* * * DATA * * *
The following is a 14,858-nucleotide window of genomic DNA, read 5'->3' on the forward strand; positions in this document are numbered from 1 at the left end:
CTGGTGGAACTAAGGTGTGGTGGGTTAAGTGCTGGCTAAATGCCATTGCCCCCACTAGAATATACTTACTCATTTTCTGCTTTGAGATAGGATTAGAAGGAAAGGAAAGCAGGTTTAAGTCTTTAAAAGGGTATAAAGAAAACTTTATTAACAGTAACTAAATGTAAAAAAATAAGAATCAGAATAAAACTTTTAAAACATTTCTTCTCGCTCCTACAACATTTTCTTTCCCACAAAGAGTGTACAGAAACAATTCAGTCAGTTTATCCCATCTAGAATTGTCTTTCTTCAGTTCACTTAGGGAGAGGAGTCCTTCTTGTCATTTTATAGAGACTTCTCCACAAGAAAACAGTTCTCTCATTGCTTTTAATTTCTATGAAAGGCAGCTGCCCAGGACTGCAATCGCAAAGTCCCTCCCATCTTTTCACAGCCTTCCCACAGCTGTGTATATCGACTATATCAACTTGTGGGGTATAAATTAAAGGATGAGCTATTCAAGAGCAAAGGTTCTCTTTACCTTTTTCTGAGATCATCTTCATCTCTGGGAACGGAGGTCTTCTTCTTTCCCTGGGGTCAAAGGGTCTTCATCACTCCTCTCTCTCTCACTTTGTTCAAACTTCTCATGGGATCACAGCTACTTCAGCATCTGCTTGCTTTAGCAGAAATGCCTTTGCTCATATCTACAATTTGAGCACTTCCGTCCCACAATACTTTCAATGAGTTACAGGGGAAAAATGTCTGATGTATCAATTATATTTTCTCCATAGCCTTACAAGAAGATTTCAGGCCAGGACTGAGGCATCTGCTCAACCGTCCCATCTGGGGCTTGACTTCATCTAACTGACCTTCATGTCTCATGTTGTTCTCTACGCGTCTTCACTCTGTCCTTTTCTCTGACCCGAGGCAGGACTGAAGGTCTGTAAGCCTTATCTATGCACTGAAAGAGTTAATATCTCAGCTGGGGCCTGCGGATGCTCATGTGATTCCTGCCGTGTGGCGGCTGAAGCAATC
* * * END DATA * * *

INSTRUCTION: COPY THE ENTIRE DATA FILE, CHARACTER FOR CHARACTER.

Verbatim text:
The following is a 14,858-nucleotide window of genomic DNA, read 5'->3' on the forward strand; positions in this document are numbered from 1 at the left end:
CTGGTGGAACTAAGGTGTGGTGGGTTAAGTGCTGGCTAAATGCCATTGCCCCCACTAGAATATACTTACTCATTTTCTGCTTTGAGATAGGATTAGAAGGAAAGGAAAGCAGGTTTAAGTCTTTAAAAGGGTATAAAGAAAACTTTATTAACAGTAACTAAATGTAAAAAAATAAGAATCAGAATAAAACTTTTAAAACATTTCTTCTCGCTCCTACAACATTTTCTTTCCCACAAAGAGTGTACAGAAACAATTCAGTCAGTTTATCCCATCTAGAATTGTCTTTCTTCAGTTCACTTAGGGAGAGGAGTCCTTCTTGTCATTTTATAGAGACTTCTCCACAAGAAAACAGTTCTCTCATTGCTTTTAATTTCTATGAAAGGCAGCTGCCCAGGACTGCAATCGCAAAGTCCCTCCCATCTTTTCACAGCCTTCCCACAGCTGTGTATATCGACTATATCAACTTGTGGGGTATAAATTAAAGGATGAGCTATTCAAGAGCAAAGGTTCTCTTTACCTTTTTCTGAGATCATCTTCATCTCTGGGAACGGAGGTCTTCTTCTTTCCCTGGGGTCAAAGGGTCTTCATCACTCCTCTCTCTCTCACTTTGTTCAAACTTCTCATGGGATCACAGCTACTTCAGCATCTGCTTGCTTTAGCAGAAATGCCTTTGCTCATATCTACAATTTGAGCACTTCCGTCCCACAATACTTTCAATGAGTTACAGGGGAAAAATGTCTGATGTATCAATTATATTTTCTCCATAGCCTTACAAGAAGATTTCAGGCCAGGACTGAGGCATCTGCTCAACCGTCCCATCTGGGGCTTGACTTCATCTAACTGACCTTCATGTCTCATGTTGTTCTCTACGCGTCTTCACTCTGTCCTTTTCTCTGACCCGAGGCAGGACTGAAGGTCTGTAAGCCTTATCTATGCACTGAAAGAGTTAATATCTCAGCTGGGGCCTGCGGATGCTCATGTGATTCCTGCCGTGTGGCGGCTGAAGCAATC